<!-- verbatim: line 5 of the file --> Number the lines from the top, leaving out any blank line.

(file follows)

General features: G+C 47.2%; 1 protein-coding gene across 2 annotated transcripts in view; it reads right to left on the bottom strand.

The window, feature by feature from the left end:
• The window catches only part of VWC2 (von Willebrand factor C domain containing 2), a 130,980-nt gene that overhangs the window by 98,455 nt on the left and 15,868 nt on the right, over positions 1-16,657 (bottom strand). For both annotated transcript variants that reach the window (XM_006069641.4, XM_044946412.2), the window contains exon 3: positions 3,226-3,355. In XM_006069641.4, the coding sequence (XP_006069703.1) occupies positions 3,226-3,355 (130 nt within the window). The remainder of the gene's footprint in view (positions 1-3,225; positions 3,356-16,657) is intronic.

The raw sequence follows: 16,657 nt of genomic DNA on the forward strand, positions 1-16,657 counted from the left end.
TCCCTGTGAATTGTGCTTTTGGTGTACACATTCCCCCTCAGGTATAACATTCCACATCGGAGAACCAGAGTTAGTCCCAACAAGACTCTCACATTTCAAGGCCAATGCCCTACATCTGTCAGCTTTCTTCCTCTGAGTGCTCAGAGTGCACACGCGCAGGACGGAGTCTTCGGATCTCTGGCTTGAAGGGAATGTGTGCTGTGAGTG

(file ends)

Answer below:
TCCCTGTGAATTGTGCTTTTGGTGTACACATTCCCCCTCAGGTATAACATTCCACATCGGAGAACCAGAGTTAGTCCCAACAAGACTCTCACATTTCAAGGCCAATGCCCTACATCTGTCAGCTTTCTTCCTCTGAGTGCTCAGAGTGCACACGCGCAGGACGGAGTCTTCGGATCTCTGGCTTGAAGGGAATGTGTGCTGTGAGTG